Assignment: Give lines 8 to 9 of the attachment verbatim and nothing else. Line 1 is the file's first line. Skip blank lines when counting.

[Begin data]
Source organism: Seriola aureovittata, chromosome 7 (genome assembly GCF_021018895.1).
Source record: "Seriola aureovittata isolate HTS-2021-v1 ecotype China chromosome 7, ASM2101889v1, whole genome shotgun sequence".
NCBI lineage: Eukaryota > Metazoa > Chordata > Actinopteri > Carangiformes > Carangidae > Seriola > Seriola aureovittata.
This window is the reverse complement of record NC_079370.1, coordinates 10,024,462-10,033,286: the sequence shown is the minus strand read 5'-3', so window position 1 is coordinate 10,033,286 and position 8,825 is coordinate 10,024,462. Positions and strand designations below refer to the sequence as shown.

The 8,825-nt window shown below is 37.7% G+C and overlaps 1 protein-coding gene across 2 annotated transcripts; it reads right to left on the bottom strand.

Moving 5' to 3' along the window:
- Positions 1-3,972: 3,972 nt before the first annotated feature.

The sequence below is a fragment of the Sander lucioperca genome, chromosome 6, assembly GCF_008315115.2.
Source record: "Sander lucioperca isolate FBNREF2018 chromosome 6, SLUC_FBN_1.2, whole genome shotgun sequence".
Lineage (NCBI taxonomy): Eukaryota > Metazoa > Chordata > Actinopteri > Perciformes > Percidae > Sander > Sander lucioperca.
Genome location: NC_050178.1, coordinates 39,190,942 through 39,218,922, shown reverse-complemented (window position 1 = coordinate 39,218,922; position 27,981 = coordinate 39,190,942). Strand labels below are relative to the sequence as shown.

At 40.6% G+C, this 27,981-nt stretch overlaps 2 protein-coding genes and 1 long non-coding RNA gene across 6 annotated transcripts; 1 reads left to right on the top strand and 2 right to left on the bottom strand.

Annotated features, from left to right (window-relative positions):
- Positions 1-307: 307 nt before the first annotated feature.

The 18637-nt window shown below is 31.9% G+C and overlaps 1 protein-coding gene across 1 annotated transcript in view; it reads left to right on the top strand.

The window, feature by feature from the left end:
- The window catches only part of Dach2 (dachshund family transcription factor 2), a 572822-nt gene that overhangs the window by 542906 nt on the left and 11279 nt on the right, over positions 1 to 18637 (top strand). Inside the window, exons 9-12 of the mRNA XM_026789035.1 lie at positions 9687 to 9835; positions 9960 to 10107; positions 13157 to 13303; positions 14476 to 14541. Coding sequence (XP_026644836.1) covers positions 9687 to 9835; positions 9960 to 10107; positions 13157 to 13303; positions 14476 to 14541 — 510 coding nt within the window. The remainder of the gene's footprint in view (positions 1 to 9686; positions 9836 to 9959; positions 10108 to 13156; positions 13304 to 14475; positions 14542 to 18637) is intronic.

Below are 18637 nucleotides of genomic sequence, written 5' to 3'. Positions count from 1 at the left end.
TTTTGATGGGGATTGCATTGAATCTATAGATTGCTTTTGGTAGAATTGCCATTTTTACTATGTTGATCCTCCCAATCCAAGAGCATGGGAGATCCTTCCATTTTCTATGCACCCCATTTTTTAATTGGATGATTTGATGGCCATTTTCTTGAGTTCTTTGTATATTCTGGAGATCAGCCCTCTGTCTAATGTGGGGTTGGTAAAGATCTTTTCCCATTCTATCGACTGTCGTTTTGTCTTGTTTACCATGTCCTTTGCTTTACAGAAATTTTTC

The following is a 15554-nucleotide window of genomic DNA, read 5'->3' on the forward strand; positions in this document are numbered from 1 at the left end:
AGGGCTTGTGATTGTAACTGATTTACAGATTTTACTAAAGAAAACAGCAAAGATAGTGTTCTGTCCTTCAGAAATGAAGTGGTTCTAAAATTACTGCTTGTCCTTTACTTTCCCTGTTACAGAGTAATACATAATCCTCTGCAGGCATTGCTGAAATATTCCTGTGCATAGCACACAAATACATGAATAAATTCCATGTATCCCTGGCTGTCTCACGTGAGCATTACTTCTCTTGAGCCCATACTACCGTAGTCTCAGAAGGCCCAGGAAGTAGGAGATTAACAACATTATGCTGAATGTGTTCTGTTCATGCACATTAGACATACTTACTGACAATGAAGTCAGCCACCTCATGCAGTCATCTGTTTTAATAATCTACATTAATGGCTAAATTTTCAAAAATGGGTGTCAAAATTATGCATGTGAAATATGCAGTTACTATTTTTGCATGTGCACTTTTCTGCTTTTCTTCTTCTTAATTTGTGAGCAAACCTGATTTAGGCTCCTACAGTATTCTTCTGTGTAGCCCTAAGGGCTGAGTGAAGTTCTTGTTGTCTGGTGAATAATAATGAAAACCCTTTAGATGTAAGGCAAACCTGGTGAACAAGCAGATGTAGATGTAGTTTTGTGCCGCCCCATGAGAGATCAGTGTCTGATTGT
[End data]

The sequence below is a fragment of the Sander lucioperca genome, chromosome 6, assembly GCF_008315115.2.
Source record: "Sander lucioperca isolate FBNREF2018 chromosome 6, SLUC_FBN_1.2, whole genome shotgun sequence".